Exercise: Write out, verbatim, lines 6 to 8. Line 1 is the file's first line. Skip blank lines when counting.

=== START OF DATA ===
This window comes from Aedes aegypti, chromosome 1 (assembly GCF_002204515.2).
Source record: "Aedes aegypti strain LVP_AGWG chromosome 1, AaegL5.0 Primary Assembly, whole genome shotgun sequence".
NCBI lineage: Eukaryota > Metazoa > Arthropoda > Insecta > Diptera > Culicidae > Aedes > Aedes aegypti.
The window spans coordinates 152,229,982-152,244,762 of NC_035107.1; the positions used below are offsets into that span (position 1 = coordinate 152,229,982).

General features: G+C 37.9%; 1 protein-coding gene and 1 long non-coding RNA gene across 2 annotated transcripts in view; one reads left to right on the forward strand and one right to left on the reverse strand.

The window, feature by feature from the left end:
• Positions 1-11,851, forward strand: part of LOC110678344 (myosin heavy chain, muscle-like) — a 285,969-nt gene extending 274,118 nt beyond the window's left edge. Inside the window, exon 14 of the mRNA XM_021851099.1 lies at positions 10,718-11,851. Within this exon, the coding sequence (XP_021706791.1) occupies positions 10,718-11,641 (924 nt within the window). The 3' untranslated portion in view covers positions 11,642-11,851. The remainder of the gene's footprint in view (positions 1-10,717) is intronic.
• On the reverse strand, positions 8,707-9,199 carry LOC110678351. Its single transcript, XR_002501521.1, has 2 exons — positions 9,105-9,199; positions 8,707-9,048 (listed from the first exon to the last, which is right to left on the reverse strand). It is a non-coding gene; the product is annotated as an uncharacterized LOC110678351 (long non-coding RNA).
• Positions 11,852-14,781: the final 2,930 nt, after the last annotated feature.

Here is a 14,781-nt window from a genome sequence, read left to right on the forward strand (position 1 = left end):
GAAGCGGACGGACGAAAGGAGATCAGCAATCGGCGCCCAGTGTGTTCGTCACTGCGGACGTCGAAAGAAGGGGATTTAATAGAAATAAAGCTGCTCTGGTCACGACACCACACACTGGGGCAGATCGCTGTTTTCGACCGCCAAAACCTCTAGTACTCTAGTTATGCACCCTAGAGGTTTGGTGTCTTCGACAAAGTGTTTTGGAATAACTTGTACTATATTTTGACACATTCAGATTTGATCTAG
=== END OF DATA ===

The window, feature by feature from the left end:
• Positions 1-11,851, forward strand: part of LOC110678344 (myosin heavy chain, muscle-like) — a 285,969-nt gene extending 274,118 nt beyond the window's left edge. Inside the window, exon 14 of the mRNA XM_021851099.1 lies at positions 10,718-11,851. Within this exon, the coding sequence (XP_021706791.1) occupies positions 10,718-11,641 (924 nt within the window). The 3' untranslated portion in view covers positions 11,642-11,851. The remainder of the gene's footprint in view (positions 1-10,717) is intronic.
• On the reverse strand, positions 8,707-9,199 carry LOC110678351. Its single transcript, XR_002501521.1, has 2 exons — positions 9,105-9,199; positions 8,707-9,048 (listed from the first exon to the last, which is right to left on the reverse strand). It is a non-coding gene; the product is annotated as an uncharacterized LOC110678351 (long non-coding RNA).